So he started blowing things up. It’s not unusual for presidents to turn away from the hard work of domestic policymaking in favor of the lure of foreign affairs, where congress traditionally defers to their actions and where they command an awesome array of military and, if they so choose, diplomatic forces ready to act on their order. But it often takes years for presidents to reach this point. Trump seemed to get there in a few weeks. No doubt bolstered by the ego boost derived from the relatively positive press generated by the missile attack on Syria, Trump turned his rhetoric (though not an armada) on North Korea. But his foray into foreign affairs was problematic on several levels. Impulsive behavior and the lack of a coherent policy, pushback by core supporters who believed candidate Trump’s non-interventionist rhetoric, divisions within his small inner circle, the importance of bread-and-butter issues to his voters, and the desperate need for a policy victory shifted the administration’s focus hastily back to domestic concerns as the 92-day window came to a close, with Trump trying to make one more push on healthcare despite intractable political considerations that will prevent Republicans from getting anything done.
Three months, three phases, and one common denominator: Incompetence.
Who would have thought that electing someone with no relevant experience, no attention span, no intellectual curiosity, no understanding of the job, no interest in the job, and no capacity for introspection would create domestic and international unrest? We’re willing to put up with a lot in our elected leaders but it turns out people want their president to exhibit at least some minimum level of competence. Remember George W. Bush? Long before the financial crash and before public opinion crystallized against the Iraq and Afghanistan Wars, Bush lost the country because of his callous and inept response to Hurricane Katrina. The image of the vacationing president surveying the damage from 30,000 feet aboard Air Force One became a metaphor for his inability to take care of things on the ground, and his approval rating never saw the 50-percent benchmark again. For this president, who can’t see 50-percent approval with a telescope, almost every day has brought a domestic or foreign policy Katrina. Heckuva job, Donnie.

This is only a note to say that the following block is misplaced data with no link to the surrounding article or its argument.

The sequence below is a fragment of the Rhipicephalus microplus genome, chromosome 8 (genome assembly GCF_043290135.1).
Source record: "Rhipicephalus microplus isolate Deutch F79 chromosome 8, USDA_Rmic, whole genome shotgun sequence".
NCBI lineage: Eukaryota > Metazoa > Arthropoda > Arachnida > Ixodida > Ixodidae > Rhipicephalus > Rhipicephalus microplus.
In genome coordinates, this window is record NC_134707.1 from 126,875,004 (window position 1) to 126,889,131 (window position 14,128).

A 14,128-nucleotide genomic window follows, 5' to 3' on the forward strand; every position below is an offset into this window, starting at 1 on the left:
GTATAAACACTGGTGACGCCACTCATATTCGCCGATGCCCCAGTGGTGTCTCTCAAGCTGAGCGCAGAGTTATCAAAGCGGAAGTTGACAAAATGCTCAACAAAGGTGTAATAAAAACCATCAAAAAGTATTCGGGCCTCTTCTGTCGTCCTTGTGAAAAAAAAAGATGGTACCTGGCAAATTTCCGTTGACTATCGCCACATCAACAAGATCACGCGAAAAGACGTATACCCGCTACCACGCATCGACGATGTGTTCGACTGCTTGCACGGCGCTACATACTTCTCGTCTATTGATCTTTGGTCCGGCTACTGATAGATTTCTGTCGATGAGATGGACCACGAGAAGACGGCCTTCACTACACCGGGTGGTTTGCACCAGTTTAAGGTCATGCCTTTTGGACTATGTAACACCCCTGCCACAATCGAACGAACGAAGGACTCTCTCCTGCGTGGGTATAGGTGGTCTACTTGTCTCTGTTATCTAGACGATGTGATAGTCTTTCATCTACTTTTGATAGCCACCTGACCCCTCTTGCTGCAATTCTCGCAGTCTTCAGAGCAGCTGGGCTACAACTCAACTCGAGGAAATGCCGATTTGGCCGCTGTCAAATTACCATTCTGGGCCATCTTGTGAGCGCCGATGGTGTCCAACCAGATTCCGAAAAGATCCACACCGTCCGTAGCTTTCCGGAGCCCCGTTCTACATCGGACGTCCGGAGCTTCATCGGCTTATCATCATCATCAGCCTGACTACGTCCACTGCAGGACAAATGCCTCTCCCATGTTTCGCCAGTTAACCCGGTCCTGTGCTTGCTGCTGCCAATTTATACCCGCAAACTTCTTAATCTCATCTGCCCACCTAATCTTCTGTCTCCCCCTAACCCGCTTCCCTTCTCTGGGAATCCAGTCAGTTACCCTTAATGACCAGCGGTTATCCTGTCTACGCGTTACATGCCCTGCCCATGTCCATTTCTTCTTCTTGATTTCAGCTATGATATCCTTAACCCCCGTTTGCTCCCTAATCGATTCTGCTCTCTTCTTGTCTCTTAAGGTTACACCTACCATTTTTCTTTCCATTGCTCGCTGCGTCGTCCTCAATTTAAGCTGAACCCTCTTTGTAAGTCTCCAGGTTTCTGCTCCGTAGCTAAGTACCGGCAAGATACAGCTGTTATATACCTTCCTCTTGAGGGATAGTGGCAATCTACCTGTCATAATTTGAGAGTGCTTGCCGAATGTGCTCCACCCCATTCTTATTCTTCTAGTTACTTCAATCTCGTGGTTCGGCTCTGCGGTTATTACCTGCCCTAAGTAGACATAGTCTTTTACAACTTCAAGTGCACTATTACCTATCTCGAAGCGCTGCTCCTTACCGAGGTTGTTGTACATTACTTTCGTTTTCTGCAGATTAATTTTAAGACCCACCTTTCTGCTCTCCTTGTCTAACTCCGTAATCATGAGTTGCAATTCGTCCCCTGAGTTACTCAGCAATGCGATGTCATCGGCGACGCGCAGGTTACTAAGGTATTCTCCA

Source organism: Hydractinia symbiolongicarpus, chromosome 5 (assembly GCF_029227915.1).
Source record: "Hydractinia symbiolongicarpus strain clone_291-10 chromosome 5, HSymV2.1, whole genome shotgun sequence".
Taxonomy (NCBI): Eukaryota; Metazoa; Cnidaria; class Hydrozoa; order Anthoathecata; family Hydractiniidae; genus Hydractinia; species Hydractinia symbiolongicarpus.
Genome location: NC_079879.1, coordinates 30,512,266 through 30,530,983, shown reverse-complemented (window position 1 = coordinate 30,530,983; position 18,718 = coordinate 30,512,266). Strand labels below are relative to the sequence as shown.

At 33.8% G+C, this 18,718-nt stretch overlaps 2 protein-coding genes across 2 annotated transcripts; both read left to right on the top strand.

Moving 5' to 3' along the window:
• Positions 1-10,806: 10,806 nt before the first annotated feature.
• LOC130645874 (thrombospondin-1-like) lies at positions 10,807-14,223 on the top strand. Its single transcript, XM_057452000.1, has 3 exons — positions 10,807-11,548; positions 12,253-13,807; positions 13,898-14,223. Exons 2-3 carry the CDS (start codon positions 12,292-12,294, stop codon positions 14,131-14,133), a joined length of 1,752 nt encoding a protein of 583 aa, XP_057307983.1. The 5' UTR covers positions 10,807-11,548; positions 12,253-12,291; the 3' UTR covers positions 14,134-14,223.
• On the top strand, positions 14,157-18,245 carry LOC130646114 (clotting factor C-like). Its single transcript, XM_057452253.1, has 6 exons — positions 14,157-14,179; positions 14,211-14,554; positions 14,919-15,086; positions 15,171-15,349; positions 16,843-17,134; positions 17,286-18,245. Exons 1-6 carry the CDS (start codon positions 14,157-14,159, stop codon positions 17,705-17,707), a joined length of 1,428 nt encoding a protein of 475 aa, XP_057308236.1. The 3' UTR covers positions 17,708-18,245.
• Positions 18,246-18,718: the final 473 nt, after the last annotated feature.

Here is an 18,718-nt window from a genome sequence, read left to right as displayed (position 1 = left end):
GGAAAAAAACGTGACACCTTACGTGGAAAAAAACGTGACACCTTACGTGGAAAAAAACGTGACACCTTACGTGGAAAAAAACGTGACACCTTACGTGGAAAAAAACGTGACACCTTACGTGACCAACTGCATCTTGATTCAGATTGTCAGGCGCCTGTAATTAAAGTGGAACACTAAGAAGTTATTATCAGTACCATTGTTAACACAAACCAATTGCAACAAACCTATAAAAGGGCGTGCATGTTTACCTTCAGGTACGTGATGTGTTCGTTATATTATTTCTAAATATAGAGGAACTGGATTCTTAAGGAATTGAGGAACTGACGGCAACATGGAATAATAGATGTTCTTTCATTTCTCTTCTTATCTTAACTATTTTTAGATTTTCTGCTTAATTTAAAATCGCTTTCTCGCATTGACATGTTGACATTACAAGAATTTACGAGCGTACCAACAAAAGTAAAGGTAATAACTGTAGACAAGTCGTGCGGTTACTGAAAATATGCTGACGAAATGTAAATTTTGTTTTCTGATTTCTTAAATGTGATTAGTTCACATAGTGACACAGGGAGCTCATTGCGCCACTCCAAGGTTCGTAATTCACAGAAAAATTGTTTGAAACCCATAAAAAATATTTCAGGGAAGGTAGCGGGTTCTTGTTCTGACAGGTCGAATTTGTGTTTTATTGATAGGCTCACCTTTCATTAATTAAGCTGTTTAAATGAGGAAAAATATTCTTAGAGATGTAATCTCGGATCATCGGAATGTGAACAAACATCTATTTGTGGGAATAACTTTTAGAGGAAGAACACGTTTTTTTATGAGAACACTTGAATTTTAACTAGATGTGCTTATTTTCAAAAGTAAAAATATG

The silver lining in the administration’s litany of ineptitude is that we appear to be getting the best of a bad set of possibilities for the Trump years. In saying this, I do not mean to diminish the pain this administration has caused so many people at home and abroad or to trivialize the extensive damage it has caused to the nation or the world. But I have called Donald Trump an imperfect demagogue, and he is proving to be just that. It isn’t difficult to imagine how a more skillful, committed, capable and organized authoritarian figure would be able to command majority support while systematically chilling his opposition, dismantling the courts, silencing journalists and halting future elections. Whatever impulses the administration has exhibited in this direction have been kept in check by its own incompetence, allowing resistance to flourish while an angry electorate puts intense pressure on Republicans in unlikely places like Kansas and Georgia and, eventually, nationwide.
I have long felt that either the republic or the Republican Party could survive Donald Trump, but not both. The republic should be thankful for his incompetence, and for the real possibility that when his body of work is complete there will be little remaining appetite for a more perfect demagogue. Achieving this outcome will of course necessitate vigilance and resistance over a long period of time. It will also require good luck, because one unavoidable conclusion of the first months of the Trump era is that the same incompetence threatening to blow up the president’s party and its domestic agenda could blow us all up when exhibited in foreign affairs. No one is safe when there is a vacuum at the top. But after 92 days, global nuclear annihilation is emerging as the greatest risk posed by this administration. It could have been worse.